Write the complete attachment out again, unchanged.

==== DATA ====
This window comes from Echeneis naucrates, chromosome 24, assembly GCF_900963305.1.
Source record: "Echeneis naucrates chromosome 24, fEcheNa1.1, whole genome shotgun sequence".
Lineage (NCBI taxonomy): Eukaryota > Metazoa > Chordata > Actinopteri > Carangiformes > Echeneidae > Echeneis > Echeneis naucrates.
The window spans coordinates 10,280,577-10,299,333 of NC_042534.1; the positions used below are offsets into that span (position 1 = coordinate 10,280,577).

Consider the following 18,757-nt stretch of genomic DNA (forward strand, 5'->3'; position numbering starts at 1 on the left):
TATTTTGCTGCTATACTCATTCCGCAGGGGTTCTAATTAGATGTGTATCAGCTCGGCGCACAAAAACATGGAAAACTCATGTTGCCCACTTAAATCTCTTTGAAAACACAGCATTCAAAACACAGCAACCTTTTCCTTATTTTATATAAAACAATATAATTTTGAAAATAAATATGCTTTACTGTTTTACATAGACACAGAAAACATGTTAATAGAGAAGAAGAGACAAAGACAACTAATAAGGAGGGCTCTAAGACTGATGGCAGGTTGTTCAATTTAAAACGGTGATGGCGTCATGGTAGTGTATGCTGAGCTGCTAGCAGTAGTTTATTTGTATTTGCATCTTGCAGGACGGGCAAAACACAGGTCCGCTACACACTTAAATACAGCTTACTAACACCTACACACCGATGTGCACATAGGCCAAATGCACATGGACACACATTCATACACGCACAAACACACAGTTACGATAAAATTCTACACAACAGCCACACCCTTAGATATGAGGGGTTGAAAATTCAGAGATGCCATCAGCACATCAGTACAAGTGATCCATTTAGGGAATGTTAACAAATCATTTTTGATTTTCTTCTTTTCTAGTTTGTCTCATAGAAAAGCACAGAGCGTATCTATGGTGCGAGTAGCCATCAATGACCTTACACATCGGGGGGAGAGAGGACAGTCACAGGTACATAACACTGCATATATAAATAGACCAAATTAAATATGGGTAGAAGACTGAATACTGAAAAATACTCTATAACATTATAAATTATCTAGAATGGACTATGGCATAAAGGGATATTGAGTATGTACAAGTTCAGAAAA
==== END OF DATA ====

This window comes from Echeneis naucrates, chromosome 24, assembly GCF_900963305.1.
Source record: "Echeneis naucrates chromosome 24, fEcheNa1.1, whole genome shotgun sequence".
Lineage (NCBI taxonomy): Eukaryota > Metazoa > Chordata > Actinopteri > Carangiformes > Echeneidae > Echeneis > Echeneis naucrates.
The window spans coordinates 10,280,577-10,299,333 of NC_042534.1; the positions used below are offsets into that span (position 1 = coordinate 10,280,577).

Consider the following 18,757-nt stretch of genomic DNA (forward strand, 5'->3'; position numbering starts at 1 on the left):
TATTTTGCTGCTATACTCATTCCGCAGGGGTTCTAATTAGATGTGTATCAGCTCGGCGCACAAAAACATGGAAAACTCATGTTGCCCACTTAAATCTCTTTGAAAACACAGCATTCAAAACACAGCAACCTTTTCCTTATTTTATATAAAACAATATAATTTTGAAAATAAATATGCTTTACTGTTTTACATAGACACAGAAAACATGTTAATAGAGAAGAAGAGACAAAGACAACTAATAAGGAGGGCTCTAAGACTGATGGCAGGTTGTTCAATTTAAAACGGTGATGGCGTCATGGTAGTGTATGCTGAGCTGCTAGCAGTAGTTTATTTGTATTTGCATCTTGCAGGACGGGCAAAACACAGGTCCGCTACACACTTAAATACAGCTTACTAACACCTACACACCGATGTGCACATAGGCCAAATGCACATGGACACACATTCATACACGCACAAACACACAGTTACGATAAAATTCTACACAACAGCCACACCCTTAGATATGAGGGGTTGAAAATTCAGAGATGCCATCAGCACATCAGTACAAGTGATCCATTTAGGGAATGTTAACAAATCATTTTTGATTTTCTTCTTTTCTAGTTTGTCTCATAGAAAAGCACAGAGCGTATCTATGGTGCGAGTAGCCATCAATGACCTTACACATCGGGGGGAGAGAGGACAGTCACAGGTACATAACACTGCATATATAAATAGACCAAATTAAATATGGGTAGAAGACTGAATACTGAAAAATACTCTATAACATTATAAATTATCTAGAATGGACTATGGCATAAAGGGATATTGAGTATGTACAAGTTCAGAAAA